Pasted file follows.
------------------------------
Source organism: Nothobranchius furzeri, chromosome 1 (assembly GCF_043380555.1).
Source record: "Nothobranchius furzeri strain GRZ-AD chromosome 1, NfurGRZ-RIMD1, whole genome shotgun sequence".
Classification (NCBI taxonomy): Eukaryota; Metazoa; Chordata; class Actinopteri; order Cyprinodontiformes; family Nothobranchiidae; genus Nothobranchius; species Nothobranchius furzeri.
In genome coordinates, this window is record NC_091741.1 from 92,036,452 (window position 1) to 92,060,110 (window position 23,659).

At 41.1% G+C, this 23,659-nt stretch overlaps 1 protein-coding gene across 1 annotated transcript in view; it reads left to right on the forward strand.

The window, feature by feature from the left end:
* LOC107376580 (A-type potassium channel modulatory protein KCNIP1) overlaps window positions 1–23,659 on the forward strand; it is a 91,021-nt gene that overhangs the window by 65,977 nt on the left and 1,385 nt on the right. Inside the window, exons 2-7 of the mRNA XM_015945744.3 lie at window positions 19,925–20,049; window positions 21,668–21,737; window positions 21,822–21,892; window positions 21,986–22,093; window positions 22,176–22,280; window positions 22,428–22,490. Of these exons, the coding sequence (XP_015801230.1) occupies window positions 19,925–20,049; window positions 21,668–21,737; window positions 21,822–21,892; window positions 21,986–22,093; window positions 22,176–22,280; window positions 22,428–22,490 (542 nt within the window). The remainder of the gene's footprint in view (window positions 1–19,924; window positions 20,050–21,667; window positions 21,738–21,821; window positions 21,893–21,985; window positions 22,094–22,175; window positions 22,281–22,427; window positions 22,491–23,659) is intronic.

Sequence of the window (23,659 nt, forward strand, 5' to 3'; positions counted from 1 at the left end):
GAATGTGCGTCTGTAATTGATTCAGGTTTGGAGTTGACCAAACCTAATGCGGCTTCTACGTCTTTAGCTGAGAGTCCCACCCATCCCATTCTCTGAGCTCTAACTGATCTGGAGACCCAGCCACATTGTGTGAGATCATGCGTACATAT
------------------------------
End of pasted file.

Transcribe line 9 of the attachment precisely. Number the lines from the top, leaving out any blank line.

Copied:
GAATGTGCGTCTGTAATTGATTCAGGTTTGGAGTTGACCAAACCTAATGCGGCTTCTACGTCTTTAGCTGAGAGTCCCACCCATCCCATTCTCTGAGCTCTAACTGATCTGGAGACCCAGCCACATTGTGTGAGATCATGCGTACATAT